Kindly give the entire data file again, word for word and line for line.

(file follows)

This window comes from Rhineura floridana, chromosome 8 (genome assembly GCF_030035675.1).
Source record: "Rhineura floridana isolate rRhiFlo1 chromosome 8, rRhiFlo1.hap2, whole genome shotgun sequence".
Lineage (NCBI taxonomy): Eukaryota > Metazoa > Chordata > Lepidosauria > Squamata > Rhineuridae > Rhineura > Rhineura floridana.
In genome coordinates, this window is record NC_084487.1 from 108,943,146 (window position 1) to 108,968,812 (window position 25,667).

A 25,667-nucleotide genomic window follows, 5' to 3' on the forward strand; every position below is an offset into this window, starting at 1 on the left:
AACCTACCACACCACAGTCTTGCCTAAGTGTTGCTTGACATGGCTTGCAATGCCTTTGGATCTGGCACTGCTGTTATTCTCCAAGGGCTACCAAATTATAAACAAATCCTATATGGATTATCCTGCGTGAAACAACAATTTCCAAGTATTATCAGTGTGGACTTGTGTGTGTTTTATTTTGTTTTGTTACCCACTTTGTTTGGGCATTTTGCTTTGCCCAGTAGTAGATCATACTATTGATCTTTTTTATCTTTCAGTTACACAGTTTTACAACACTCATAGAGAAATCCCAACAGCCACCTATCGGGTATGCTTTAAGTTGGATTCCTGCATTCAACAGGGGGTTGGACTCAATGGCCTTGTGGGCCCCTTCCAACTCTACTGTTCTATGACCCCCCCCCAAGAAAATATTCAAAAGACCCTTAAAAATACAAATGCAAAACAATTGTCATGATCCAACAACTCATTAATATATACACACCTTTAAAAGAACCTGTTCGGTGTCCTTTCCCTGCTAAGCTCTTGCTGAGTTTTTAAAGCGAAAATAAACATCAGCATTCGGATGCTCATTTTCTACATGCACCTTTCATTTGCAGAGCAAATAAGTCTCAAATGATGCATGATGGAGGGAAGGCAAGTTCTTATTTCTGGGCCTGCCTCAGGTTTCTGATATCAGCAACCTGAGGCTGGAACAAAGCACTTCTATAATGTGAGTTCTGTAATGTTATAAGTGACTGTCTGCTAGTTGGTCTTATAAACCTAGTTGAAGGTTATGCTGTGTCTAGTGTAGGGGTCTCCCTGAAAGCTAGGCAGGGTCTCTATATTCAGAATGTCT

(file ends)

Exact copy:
This window comes from Rhineura floridana, chromosome 8 (genome assembly GCF_030035675.1).
Source record: "Rhineura floridana isolate rRhiFlo1 chromosome 8, rRhiFlo1.hap2, whole genome shotgun sequence".
Lineage (NCBI taxonomy): Eukaryota > Metazoa > Chordata > Lepidosauria > Squamata > Rhineuridae > Rhineura > Rhineura floridana.
In genome coordinates, this window is record NC_084487.1 from 108,943,146 (window position 1) to 108,968,812 (window position 25,667).

A 25,667-nucleotide genomic window follows, 5' to 3' on the forward strand; every position below is an offset into this window, starting at 1 on the left:
AACCTACCACACCACAGTCTTGCCTAAGTGTTGCTTGACATGGCTTGCAATGCCTTTGGATCTGGCACTGCTGTTATTCTCCAAGGGCTACCAAATTATAAACAAATCCTATATGGATTATCCTGCGTGAAACAACAATTTCCAAGTATTATCAGTGTGGACTTGTGTGTGTTTTATTTTGTTTTGTTACCCACTTTGTTTGGGCATTTTGCTTTGCCCAGTAGTAGATCATACTATTGATCTTTTTTATCTTTCAGTTACACAGTTTTACAACACTCATAGAGAAATCCCAACAGCCACCTATCGGGTATGCTTTAAGTTGGATTCCTGCATTCAACAGGGGGTTGGACTCAATGGCCTTGTGGGCCCCTTCCAACTCTACTGTTCTATGACCCCCCCCCAAGAAAATATTCAAAAGACCCTTAAAAATACAAATGCAAAACAATTGTCATGATCCAACAACTCATTAATATATACACACCTTTAAAAGAACCTGTTCGGTGTCCTTTCCCTGCTAAGCTCTTGCTGAGTTTTTAAAGCGAAAATAAACATCAGCATTCGGATGCTCATTTTCTACATGCACCTTTCATTTGCAGAGCAAATAAGTCTCAAATGATGCATGATGGAGGGAAGGCAAGTTCTTATTTCTGGGCCTGCCTCAGGTTTCTGATATCAGCAACCTGAGGCTGGAACAAAGCACTTCTATAATGTGAGTTCTGTAATGTTATAAGTGACTGTCTGCTAGTTGGTCTTATAAACCTAGTTGAAGGTTATGCTGTGTCTAGTGTAGGGGTCTCCCTGAAAGCTAGGCAGGGTCTCTATATTCAGAATGTCT